There have been a number of pieces of legislation concerning the health and safety of rented properties with the overarching legislation being that of Part 1 of the Housing Act 2004 (specifically that of the Housing Health and Safety Rating  System). The HHSRS process requires inspectors to examine properties for health and safety defects that include fire risk, damp, overcrowding, poor lighting, and pests. Once the defects are identified they consider the likely harm that could happen as a result of such findings and use a scoring system to determine the seriousness of such defects of which there are 29.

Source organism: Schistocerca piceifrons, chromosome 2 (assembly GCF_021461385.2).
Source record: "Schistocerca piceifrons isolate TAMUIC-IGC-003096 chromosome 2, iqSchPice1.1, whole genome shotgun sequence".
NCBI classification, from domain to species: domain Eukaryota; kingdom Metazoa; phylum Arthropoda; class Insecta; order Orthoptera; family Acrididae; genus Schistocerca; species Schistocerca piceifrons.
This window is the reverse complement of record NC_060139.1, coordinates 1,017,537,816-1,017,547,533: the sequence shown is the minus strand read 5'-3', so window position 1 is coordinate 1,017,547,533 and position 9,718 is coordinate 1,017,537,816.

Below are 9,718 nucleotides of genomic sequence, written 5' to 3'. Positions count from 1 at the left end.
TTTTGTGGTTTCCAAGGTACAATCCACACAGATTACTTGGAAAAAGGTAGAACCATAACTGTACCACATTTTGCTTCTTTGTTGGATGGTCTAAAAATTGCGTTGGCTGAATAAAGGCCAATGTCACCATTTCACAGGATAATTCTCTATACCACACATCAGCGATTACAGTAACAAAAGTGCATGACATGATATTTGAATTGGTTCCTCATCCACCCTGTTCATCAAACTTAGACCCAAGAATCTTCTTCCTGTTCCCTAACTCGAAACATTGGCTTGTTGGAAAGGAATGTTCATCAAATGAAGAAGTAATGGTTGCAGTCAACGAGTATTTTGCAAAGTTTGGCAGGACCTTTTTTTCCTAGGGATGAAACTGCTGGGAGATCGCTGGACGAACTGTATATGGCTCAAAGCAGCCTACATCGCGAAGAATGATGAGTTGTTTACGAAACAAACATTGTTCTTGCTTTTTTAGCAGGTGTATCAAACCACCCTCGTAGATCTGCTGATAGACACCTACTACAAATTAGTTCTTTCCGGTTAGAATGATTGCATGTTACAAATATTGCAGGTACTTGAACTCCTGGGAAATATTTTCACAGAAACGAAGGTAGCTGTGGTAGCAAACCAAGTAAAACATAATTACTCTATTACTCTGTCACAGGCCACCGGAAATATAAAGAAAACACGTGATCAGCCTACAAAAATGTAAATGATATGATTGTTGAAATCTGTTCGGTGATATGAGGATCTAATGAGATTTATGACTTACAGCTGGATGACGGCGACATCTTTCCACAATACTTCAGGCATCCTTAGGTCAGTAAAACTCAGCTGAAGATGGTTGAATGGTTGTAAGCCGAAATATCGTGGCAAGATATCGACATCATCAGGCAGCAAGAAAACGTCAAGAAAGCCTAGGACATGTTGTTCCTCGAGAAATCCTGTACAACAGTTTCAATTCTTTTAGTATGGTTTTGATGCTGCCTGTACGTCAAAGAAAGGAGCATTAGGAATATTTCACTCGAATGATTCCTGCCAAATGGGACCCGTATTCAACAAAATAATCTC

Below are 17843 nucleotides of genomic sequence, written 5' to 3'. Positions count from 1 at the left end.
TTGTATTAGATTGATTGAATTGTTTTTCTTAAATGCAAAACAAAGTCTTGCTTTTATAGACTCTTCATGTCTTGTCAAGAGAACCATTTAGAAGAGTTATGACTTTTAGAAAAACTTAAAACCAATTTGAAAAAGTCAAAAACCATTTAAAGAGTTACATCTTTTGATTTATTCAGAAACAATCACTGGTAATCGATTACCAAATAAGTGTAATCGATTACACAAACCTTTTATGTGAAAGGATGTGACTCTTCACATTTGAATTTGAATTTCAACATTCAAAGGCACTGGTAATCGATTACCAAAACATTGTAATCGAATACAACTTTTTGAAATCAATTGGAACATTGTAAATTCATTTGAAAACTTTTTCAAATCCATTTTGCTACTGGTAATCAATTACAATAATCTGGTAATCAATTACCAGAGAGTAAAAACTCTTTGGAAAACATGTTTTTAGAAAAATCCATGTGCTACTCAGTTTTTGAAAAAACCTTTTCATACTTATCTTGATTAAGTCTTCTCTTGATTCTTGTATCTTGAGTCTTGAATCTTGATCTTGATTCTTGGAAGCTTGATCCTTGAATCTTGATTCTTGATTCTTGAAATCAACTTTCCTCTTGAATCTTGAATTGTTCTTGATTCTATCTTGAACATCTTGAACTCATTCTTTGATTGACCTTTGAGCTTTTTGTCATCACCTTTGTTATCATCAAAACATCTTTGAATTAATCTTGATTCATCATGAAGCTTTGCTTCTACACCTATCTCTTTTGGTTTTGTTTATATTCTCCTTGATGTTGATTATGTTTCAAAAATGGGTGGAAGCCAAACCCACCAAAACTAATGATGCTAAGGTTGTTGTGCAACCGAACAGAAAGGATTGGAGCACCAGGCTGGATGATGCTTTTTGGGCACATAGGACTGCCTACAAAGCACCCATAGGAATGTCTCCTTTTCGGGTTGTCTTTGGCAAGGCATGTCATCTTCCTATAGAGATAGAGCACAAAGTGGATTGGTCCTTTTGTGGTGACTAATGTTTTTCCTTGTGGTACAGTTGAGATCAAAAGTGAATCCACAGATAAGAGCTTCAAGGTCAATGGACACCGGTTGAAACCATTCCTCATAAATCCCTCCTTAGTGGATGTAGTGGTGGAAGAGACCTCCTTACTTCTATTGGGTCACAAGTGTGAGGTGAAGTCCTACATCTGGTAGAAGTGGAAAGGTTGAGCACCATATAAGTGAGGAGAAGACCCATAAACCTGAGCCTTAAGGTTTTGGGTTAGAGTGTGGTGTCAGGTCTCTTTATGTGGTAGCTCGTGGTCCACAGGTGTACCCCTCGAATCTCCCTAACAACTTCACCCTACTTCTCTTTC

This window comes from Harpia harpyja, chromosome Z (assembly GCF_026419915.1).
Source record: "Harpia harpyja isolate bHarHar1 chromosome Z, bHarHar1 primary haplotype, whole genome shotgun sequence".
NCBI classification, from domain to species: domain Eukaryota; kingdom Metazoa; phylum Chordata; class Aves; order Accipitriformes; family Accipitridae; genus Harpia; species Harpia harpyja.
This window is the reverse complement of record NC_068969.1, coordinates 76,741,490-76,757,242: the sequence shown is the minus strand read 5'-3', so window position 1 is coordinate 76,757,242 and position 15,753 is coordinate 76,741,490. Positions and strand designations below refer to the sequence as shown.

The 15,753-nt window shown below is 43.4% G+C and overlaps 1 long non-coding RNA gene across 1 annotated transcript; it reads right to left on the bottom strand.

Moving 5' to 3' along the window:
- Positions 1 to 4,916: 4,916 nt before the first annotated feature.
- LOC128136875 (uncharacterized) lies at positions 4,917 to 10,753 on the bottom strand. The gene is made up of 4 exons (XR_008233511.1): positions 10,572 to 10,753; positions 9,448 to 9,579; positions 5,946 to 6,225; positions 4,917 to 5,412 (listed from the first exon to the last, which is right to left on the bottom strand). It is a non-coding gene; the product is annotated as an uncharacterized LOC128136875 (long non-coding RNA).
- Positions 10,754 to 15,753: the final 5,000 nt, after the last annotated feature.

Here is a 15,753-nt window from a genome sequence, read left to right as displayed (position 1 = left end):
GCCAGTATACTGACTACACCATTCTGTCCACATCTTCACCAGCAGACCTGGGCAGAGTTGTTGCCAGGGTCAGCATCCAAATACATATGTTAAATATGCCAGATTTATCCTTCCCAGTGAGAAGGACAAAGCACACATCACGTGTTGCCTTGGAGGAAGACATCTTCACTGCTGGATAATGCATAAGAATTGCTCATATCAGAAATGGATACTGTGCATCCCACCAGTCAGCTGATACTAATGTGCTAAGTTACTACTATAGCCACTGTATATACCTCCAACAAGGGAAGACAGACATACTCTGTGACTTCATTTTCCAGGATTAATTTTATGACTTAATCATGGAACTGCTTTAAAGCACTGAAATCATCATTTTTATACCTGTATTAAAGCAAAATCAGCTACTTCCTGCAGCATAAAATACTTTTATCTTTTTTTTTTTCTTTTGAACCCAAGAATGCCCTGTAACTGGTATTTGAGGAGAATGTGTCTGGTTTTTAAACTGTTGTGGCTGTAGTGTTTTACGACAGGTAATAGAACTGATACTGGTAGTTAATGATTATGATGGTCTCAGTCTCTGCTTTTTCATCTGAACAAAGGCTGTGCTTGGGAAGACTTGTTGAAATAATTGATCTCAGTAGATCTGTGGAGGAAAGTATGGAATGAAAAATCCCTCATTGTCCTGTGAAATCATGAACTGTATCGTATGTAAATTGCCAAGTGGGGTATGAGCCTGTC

There is now new legislation in the form of the Homes (Fitness for Human Habitation) Act 2018 which is now law. It creates a new duty on all residential landlords under s10 of the Act (repair, stability, freedom from damp, internal arrangement,natural lighting, ventilation, water supply, drainage and sanitary conveniences) by implying a covenant (promise) into a residential tenancy to ensure that the property is fit for human habitation at the beginning of the tenancy and throughout. The term ‘fitness for human habitation’ is defined in the Landlord and Tenant Act 1985 which states that ‘a property is to be regarded as unfit for human habitation if it is “so far defective in one or more of those matters that it is not reasonably suitable for occupation in that condition”.

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